Verlin Youd
Guest
9 years 7 months ago

Each consumer will figure out their own price vs. convenience equation based on their own individual preferences and situation. Not that I am in any way representative of the average shopper, but if I am in the drugstore to purchase medicine and they happen to have the gallon of milk I need or the half gallon of ice cream I want, I’m likely to purchase it there rather than waste time and money driving to another retail outlet. On the other hand, if I need to do my weekly grocery shopping, I don’t see myself doing that at the drugstore.

As for prices being a roadblock to picking up share in the grocery market … hasn’t been so far.

David Slavick
Guest
David Slavick
9 years 7 months ago

Let the buyer beware and be aware. As many have noted, nothing shocking about the traditional drug store chains charging more for the same basket of items as a grocery store. CVS, Walgreens and Rite Aid are more than happy to charge more for the convenience of shopping in a clean, safe, trustworthy environment. They do offer “loss leaders” to pull in traffic and while CVS has a real-time rewards program in place, Walgreens most certainly will be stepping that up as well. Bottom line — shoppers will shop and every one else will buy what they need when they need it and travel to the location most convenient.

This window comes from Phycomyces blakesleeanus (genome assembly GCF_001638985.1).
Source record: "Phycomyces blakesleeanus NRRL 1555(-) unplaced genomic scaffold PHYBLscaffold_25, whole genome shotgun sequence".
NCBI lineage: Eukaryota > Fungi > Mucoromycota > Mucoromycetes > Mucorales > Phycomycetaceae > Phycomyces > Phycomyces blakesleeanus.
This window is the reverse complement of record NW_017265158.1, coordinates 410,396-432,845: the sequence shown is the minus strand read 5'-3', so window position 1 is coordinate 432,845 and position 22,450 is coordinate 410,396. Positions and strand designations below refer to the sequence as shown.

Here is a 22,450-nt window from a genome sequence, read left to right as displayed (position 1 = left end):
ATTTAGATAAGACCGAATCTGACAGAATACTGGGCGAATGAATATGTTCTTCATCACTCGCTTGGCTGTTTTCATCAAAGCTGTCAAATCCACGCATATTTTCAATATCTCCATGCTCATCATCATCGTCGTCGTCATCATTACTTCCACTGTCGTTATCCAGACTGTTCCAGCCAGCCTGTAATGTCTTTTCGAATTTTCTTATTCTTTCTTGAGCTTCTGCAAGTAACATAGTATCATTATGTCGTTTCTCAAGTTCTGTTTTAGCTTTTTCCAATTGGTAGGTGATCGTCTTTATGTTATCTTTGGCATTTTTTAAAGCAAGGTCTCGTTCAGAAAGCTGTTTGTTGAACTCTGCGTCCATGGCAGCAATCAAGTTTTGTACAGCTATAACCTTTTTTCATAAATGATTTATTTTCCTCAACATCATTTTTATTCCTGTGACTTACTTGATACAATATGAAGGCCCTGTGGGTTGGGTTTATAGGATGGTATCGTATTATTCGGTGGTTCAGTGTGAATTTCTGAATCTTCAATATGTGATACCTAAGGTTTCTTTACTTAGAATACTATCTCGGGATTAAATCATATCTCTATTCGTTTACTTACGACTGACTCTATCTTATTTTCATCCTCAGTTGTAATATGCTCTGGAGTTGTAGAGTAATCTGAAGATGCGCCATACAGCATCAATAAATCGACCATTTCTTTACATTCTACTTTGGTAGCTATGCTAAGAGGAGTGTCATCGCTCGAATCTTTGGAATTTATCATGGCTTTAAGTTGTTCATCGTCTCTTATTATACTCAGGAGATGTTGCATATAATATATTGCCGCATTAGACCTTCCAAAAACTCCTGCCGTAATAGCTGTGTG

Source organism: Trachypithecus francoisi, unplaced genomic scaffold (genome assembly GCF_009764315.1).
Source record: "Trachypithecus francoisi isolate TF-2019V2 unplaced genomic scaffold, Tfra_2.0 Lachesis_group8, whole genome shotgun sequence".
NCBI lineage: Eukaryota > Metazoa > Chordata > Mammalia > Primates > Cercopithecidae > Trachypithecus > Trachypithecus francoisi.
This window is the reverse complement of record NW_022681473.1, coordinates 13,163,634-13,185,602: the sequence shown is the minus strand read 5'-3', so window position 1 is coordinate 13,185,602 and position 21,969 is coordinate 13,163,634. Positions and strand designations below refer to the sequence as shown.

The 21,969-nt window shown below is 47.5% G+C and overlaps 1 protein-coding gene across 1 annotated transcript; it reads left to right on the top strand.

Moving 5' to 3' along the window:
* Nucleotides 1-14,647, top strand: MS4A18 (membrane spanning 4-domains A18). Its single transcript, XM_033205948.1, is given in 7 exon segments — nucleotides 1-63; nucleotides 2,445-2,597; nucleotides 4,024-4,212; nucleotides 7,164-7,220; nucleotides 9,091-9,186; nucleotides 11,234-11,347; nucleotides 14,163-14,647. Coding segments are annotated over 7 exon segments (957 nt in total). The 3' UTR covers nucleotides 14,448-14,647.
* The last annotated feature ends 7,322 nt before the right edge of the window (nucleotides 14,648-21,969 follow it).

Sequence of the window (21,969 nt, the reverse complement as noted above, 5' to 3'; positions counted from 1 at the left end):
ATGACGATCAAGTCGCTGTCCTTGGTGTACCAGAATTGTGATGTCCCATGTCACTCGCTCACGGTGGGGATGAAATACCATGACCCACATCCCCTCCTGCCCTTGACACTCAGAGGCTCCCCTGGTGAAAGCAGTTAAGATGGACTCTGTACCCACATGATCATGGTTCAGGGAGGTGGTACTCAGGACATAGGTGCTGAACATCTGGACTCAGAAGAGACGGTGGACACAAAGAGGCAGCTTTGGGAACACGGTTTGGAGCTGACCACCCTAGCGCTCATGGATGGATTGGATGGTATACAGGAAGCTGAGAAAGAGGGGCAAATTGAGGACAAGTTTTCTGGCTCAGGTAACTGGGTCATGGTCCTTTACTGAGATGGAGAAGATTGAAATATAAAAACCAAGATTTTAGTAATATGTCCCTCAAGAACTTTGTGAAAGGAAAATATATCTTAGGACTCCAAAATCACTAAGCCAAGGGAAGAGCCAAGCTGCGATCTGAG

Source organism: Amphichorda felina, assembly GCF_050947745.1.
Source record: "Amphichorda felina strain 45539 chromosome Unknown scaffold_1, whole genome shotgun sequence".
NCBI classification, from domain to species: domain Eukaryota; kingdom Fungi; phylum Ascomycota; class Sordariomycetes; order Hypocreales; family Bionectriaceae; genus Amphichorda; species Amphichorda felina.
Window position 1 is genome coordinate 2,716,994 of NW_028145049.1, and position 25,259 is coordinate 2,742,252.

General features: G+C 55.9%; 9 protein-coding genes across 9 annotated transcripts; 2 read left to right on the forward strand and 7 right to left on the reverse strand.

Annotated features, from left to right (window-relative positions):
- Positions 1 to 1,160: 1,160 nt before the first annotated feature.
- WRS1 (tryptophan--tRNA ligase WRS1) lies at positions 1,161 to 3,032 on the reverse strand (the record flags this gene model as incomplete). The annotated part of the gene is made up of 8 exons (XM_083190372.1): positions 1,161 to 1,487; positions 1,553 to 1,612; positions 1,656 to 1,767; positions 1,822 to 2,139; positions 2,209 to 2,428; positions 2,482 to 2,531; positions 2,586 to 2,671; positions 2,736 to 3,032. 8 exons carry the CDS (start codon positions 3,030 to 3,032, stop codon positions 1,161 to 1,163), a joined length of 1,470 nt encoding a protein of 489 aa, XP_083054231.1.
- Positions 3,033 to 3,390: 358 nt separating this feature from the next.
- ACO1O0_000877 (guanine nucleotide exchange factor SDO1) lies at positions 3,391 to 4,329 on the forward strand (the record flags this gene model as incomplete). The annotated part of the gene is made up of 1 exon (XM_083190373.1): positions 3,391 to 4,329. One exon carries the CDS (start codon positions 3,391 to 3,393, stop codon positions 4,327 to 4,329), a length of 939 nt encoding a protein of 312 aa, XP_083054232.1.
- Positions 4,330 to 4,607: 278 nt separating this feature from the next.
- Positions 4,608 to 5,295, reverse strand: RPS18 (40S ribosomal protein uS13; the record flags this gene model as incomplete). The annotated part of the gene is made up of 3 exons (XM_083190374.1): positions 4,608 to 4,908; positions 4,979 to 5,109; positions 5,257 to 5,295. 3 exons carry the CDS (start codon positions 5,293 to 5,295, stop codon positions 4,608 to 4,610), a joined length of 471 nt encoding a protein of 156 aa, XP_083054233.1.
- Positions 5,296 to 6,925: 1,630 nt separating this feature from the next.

Chris Partlow
Guest
Chris Partlow
9 years 7 months ago

I think Mr. Clarke hit the nail on the head. Will drugstore’s provide some competition to the traditional grocery markets? Sure. But I don’t think price is going to be the determining factor. People who do their grocery shopping at drugstores do so for the convenience. Like Mr. Youd said, if you’re in the drugstore and you see something you know you need to pick up at the grocery store, you’ll grab it and save yourself a trip. You may look at the price but, in my opinion, the convenience of being able to cross that item of your shopping list right there, saving yourself another trip, will trump any issue of price. If drugstores want to seriously compete with retail grocery markets, price may become an issue at some point. But as of right now, the accessibility/convenience of picking up groceries at the drugstore will provide them with a little bit of flexibility in terms of pricing.